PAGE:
Baria Alamuddin: What Sharif said reflects accurately what Arabs and Muslims feel. We can debate all day long about whether the Mail is fair or not, but we need to see how it is perceived. I’m a unusual case because I have been heavily involved in the West for a long time, but even I feel that Muslims are hard done by. I have been interviewed by the media a lot recently – my experience has been that you cannot say things about Israel and Jews but you can about Arabs and Muslims. We should be here today with a purpose and responsibility to every word we say. I also just wanted to comment on William’s mention of the popularity of Nasrallah in Damascus. Hezbollah are Lebanese and therefore cannot be thrown into the sea, and now Nasrallah is the most popular leader in the Arab world.
Noureddine Miladi: There is a discrepancy between the tabloid and broadsheet coverage of issues, and the diversity has been picked up. We need to look at the impact of the War On Terror. Some academic studies have looked at the impact of coverage of the Arab-Israeli conflict on Muslim youth in the UK, and they show radicalisation because of the negative portrayal. Even the secular youth are being radicalised. Nasrallah is even popular in Egypt.
Adel Darwish: When was the last time an opinion poll was taken amongst British Muslims or Arabs? So we know exactly what they think? None of us have an agenda on Fleet Street. When groups call themselves Muslim or Islamic, they are calling themselves that. I agree that Sharif has been selective in his quotes.
Ann Leslie: There have been several polls recently amongst Muslims, divided into age groups. A third of young British Muslims wanted sharia law for family matters, though many women protested.
Baria Alamuddin: I think this poll was mainly done amongst Pakistanis. It is important that the West is seen to be fair – what people want is to live in peace and prosperity.
Chris Doyle: The issue of ignorance is huge. Adel is right – people don’t have an agenda – but people do sit in their London newsrooms and never go to the region. Stereotypes still exist of camels, veiled women, rich fat, sleazy oil sheikhs and so on.
Muna Nashashibi: How can Arabs be polled? We are not acknowledged as an ethnic category on the form.
Bobby Syed: For me there are three main elements to this. Firstly, it’s an issue of language and the term ‘fundamentalist’, which actually means fanatics. Secondly, there’s an image problem which comes from tabloid papers. Thirdly, we need to show that ‘Muslim’ is a cultural rather than religious term.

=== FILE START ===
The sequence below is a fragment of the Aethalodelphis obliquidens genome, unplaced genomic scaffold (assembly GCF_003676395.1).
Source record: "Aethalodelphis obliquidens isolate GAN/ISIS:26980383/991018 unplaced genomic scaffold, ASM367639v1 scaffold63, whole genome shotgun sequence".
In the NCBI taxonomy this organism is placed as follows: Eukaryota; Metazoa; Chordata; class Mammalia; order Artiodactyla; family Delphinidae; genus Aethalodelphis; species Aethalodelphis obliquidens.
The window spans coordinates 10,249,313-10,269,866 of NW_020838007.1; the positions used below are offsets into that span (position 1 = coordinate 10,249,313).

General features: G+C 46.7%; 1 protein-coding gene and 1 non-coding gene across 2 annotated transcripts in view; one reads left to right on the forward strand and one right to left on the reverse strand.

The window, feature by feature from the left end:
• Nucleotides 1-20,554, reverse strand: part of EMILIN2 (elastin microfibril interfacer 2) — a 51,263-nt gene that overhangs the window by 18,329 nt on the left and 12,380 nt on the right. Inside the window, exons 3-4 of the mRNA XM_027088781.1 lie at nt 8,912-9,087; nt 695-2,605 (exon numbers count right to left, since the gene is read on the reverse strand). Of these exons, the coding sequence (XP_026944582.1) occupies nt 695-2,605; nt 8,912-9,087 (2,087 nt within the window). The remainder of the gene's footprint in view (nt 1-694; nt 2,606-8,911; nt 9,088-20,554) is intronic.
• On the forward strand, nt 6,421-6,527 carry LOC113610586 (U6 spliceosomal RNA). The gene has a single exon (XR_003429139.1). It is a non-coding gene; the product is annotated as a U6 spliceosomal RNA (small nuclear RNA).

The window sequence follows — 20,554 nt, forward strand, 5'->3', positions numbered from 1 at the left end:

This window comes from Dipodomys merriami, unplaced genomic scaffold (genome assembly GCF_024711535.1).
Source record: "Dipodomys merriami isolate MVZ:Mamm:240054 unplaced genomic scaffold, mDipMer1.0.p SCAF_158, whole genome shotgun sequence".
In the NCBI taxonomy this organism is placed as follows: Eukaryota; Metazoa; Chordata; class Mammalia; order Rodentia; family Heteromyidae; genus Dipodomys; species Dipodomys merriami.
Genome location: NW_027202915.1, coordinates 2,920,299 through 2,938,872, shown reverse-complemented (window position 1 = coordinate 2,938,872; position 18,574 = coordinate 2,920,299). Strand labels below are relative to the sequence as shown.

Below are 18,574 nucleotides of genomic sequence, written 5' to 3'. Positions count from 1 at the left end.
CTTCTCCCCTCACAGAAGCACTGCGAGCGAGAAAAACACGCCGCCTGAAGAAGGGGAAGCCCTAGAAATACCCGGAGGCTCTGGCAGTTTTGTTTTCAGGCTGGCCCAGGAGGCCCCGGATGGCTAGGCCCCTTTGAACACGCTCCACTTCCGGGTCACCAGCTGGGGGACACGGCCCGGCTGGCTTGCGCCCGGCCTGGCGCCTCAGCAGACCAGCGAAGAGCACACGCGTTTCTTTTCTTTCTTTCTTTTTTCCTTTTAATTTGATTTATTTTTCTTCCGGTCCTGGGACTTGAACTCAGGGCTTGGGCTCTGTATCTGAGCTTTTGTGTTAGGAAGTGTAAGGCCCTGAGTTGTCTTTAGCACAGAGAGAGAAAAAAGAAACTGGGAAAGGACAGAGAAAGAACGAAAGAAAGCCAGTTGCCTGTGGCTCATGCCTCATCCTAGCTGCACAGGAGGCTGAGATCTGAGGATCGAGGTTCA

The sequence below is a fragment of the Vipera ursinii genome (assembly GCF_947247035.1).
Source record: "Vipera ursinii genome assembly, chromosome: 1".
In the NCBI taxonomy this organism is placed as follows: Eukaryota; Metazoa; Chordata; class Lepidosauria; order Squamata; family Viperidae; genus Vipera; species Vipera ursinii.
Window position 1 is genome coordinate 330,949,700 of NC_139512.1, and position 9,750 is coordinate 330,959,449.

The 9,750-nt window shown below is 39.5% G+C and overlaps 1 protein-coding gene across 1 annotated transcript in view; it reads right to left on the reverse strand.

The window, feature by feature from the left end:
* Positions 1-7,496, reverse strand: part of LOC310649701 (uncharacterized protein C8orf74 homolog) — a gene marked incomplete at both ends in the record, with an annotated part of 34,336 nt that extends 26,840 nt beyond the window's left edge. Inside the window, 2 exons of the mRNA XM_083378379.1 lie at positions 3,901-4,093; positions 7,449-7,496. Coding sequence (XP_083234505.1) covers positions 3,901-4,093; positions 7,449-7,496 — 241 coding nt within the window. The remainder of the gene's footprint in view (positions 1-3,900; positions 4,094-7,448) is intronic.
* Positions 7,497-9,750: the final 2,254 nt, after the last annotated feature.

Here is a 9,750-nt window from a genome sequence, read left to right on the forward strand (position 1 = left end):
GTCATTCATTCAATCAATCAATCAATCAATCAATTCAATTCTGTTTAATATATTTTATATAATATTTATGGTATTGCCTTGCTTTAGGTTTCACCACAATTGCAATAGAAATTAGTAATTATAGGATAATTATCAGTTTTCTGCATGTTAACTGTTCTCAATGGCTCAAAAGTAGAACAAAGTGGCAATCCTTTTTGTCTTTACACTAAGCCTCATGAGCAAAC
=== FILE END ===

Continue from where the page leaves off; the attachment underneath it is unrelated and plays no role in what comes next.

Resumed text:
Mahjoub Zweiri: The issue of image is very important – how the Western media looks at Muslims. Pre-9/11, the Arab world was portrayed as third class nations accepting of authoritarian rule. Post-9/11 they are portrayed as radical. We are organising a conference in Durham next March about how the image of the Muslim world changed post-9/11. This is also important for British identity – where do Muslims fit in? Looking at 7/7, we cannot understand, except through looking at images of Abu Hamza and so on. Young people have conflicts within themselves as being Muslim and British.
Fouad Razek: I’m happy that this session has not been hijacked by discussion of George W. Bush!
Robert Springborg: It’s an issue of balance – the BBC World Service always just opposed an Israeli and an Arab view, which gave the impression that there was one Arab view. Therefore the BBC was perhaps misleading its listeners.
George Pitcher: There is the issue of balance against the issue of misrepresentation.
Ann Leslie: That stupid idiot Robert Kilroy Silk lost his job, quite rightly. Our British media don’t have a huge influence in the Middle East. In Iran, they didn’t want a corrupt mullah mafia elite, it wasn’t because of the Times. We talk a lot about double standards; of course we have them and so do the Arab media, and then they lecture me about it. In Cairo I was reading Al-Ahram in English, which said that a Russian plane with Israeli holiday-makers was shot down in the Ukraine. The Arabic version said that it was the Mossad agents responsible for 9/11 in the plane.
Baria Alamuddin: The discussion here proves my point. We need to make peace with each other in the press. The point is not to blame one another but to correct each other. We need to look into ourselves and confront the creeping clash of civilisations. It is wrong. Also, there are many Arab journalists who do quiz their leaders, and are showing great courage in doing so.
Mahjoub Zweiri: The Muslim media is now starting to challenge Western media. This brings new issues to the Middle East, such as the Guardian employing Arab journalists in Baghdad. We will see more next year on the outcome of these challenges.
Sharif Nashashibi: I don’t imagine the Daily Mail is serious worried about Muslim economic clout – one just has to look at what Richard Littlejohn said about the Lebanon demonstrations. The point is that there are things said about Arabs and Muslims which would not be acceptable about other religions. On the issue of agendas, when the tsunami happened, many papers reported imams who claimed it was a punishment rfom God, but did not report Christian evangelists or former Chief Rabbis saying the same thing. The Haditha massacres were also not reported. I would say most people do have agendas.
George Pitcher: I would like to hear the panel say one thing which they would like improved.
Baria Alamuddin: More justice, and more knowledge.
Mahjoub Zweiri: I would like to see the lack of knowledge improved.
Ann Leslie: I would like more languages – I would love a knowledge of Arabic.
Sharif Nashashibi: Equal treatment and equal respect.
George Pitcher: I hope I can say, without offending anyone, Alleluia for that.